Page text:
Kai Ryssdal: Yeah, that’s a really good question. And it’s really hard, right? Because for car manufacturers or chip makers or what have you, it’s a measurement of the conversion of inputs, which is labor unit, into outputs, which is chips or cars or widgets or what have you. And that’s the basic one, right? They also do, though, at the Bureau of Labor Statistics, measure services as an output, but it is monstrously complicated. And there are a whole lot of things that aren’t measured. Because I mean, let’s just take me, right. I’m an office worker, okay. I have an output thing every day, Marketplace reporters have an output thing every day. But how do you measure the input, right? How do you measure my work toward that output every day? You can measure Marketplace as a product every single day, you can measure a reporter spot or feature as an output every single day. But how do you take care of the labor inputs to that service, right? We do five Marketplace afternoon shows a week, right? David Brancaccio does six morning feeds the morning, right?
Kimberly Adams: Five.
Kai Ryssdal: Five? I don’t even know. Five. David does five morning feeds every morning. One of them comes out this morning right. The challenge for the Bureau of Labor Statistics is how to measure the labor input to the service economy. They have been thinking about this for a very long time and I direct your attention now to the Monthly Labor Review, it’s a journal, the June 82 edition, Jerome Mark, he’s the Assistant Commissioner back then. He wrote a whole like six-or-eight-page paper on how to figure that out. It’s really, really complicated. But they do do it. Here’s the other thing, okay? And this adds to the conversation of office workers and technology. I don’t know if you saw the piece in the New York Times the other day, by Jody Kantor and a couple of others, about productivity measurement tools that companies are using now, for workers who spend a lot of time on keyboards. Terrifying, dystopian, stressful. We will put a link in the show page to this piece, it’s wild. Wild, wild, wild, wild, wild. Big brother really is watching. And that’s how companies are measuring office worker, white-collar productivity.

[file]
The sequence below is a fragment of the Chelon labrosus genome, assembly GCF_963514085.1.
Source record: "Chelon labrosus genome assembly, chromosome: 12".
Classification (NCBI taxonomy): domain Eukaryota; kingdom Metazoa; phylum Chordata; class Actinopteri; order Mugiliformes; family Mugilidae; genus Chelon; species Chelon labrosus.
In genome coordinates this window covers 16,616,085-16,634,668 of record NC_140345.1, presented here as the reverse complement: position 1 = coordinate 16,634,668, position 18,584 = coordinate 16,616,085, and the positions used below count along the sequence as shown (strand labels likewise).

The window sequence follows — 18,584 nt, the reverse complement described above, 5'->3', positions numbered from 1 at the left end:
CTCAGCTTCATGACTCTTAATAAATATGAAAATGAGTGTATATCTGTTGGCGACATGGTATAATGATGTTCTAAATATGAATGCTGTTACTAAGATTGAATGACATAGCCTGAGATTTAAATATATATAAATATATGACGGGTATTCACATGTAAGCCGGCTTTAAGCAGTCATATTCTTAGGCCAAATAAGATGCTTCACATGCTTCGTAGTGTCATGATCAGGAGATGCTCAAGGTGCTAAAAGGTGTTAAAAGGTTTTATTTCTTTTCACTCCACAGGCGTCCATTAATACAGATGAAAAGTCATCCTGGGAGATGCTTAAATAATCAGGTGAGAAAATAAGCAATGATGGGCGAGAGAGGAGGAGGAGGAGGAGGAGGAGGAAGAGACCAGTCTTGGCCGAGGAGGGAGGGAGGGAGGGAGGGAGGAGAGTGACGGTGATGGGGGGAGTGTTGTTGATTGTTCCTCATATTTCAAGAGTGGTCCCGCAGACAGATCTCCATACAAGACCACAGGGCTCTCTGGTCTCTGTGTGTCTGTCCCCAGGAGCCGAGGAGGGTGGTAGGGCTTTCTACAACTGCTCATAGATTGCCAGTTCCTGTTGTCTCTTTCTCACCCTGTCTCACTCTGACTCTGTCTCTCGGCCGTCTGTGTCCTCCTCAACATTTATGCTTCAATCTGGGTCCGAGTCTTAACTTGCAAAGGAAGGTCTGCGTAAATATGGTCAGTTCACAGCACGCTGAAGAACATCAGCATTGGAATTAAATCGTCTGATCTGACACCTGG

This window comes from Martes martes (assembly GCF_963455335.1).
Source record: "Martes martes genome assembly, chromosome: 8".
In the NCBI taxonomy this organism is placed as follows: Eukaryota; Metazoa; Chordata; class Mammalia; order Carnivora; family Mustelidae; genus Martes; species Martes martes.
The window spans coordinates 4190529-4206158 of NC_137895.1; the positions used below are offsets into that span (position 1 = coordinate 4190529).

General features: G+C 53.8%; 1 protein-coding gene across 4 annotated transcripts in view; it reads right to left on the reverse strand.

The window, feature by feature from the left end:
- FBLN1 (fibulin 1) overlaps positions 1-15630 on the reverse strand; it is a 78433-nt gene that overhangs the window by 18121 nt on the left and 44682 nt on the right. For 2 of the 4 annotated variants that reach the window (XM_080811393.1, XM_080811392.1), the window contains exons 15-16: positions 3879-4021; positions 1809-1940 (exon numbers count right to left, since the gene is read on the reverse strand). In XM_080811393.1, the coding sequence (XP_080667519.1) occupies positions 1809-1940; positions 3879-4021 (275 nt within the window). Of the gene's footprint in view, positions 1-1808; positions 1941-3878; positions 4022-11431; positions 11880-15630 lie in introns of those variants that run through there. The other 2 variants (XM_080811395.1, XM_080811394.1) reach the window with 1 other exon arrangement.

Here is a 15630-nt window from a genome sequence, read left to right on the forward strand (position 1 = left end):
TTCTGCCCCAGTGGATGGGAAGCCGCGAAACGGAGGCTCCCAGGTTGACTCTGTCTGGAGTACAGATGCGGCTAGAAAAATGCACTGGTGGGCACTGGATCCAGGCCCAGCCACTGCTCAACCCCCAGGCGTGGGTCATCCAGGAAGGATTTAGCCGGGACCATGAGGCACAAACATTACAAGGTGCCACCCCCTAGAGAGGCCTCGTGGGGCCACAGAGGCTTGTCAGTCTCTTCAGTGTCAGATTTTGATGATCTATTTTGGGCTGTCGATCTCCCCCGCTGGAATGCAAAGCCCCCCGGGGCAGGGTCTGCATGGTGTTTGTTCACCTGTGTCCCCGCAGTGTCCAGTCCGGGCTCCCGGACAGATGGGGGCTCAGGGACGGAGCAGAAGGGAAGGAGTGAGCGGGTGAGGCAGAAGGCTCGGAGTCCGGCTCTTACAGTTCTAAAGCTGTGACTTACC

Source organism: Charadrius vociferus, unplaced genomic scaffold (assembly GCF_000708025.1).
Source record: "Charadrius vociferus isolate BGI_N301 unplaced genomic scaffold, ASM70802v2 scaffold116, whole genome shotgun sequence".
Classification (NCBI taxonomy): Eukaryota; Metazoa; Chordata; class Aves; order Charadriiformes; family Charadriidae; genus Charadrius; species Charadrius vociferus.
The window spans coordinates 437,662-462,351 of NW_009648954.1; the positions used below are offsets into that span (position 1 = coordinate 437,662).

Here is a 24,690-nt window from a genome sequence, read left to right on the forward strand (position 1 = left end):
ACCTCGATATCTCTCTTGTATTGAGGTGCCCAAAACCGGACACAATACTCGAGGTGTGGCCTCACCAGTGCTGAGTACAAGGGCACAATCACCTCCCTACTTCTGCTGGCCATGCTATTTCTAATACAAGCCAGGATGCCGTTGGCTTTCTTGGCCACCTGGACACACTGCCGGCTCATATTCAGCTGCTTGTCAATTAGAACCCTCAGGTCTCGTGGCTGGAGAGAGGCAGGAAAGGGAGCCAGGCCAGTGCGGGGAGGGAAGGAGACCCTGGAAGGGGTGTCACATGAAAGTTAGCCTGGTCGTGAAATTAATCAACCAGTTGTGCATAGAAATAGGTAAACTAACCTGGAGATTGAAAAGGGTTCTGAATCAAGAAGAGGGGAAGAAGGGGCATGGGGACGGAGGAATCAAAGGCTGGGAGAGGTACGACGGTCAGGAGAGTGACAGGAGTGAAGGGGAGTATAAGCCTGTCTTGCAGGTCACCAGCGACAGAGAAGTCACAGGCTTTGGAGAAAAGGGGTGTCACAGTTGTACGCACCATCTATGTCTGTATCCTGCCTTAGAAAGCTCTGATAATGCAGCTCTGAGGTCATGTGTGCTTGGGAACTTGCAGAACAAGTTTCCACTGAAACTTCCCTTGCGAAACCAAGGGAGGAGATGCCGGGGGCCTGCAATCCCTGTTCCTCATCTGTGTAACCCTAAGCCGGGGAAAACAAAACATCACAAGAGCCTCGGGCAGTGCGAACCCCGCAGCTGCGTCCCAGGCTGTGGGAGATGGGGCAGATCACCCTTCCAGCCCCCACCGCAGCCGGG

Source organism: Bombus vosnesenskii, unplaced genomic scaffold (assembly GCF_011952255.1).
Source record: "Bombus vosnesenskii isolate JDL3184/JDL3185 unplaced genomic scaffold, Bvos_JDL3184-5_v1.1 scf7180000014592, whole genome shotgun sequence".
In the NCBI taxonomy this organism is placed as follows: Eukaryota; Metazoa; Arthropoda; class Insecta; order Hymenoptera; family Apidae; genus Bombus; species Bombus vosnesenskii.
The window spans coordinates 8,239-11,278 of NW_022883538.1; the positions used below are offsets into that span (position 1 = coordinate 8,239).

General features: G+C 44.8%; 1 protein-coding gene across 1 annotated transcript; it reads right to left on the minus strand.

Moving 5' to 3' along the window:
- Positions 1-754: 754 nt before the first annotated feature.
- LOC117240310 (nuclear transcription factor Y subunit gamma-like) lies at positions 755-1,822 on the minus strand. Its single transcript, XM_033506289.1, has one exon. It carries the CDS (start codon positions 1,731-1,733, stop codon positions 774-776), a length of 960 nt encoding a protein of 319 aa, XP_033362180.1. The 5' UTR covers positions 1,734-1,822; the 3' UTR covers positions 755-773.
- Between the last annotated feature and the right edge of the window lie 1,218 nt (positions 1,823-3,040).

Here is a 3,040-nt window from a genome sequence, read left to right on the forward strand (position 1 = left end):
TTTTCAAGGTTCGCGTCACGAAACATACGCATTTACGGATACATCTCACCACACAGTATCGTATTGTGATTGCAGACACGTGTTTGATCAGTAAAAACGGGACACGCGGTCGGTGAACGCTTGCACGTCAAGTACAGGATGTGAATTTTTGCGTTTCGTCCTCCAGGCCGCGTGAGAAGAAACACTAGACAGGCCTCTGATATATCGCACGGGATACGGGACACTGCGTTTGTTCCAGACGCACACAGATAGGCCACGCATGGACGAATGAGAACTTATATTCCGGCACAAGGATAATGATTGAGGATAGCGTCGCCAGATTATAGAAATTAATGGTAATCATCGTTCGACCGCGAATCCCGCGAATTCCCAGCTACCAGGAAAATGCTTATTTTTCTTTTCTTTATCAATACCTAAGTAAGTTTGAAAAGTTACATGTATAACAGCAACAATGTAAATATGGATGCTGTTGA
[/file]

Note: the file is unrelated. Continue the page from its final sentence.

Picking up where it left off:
Kimberly Adams: So I saw a really funny – I don’t know if it was on Tiktok or Instagram reels or YouTube or whatever. But you know how sometimes you have a stationary mouse – mice, you know, mouse things – anyway, at the trackball? They had taken the trackball out of their mouse and given it to their cat, and the cat was batting around on the floor, it made it look like their cursor was moving across the screen. So it looked like they were still active on their computer for their company’s tracking software.
Kai Ryssdal: That’s too far. That is too far.
Kimberly Adams: Anyway, I actually, if you really want to get into the weeds on this, I highly recommend that paper from the 1980s. It’s really fascinating, because they’re talking about how like, you know, if you’re measuring the productivity of a truck driver, do you measure their number of deliveries, the amount of time that they spend loading and unloading, and how for every single different service, you have to know a lot of data about how each of the jobs works, in order to figure out how to measure that input relative to the output and weigh it appropriately. So that’s some heavy-duty economics works – economic word there.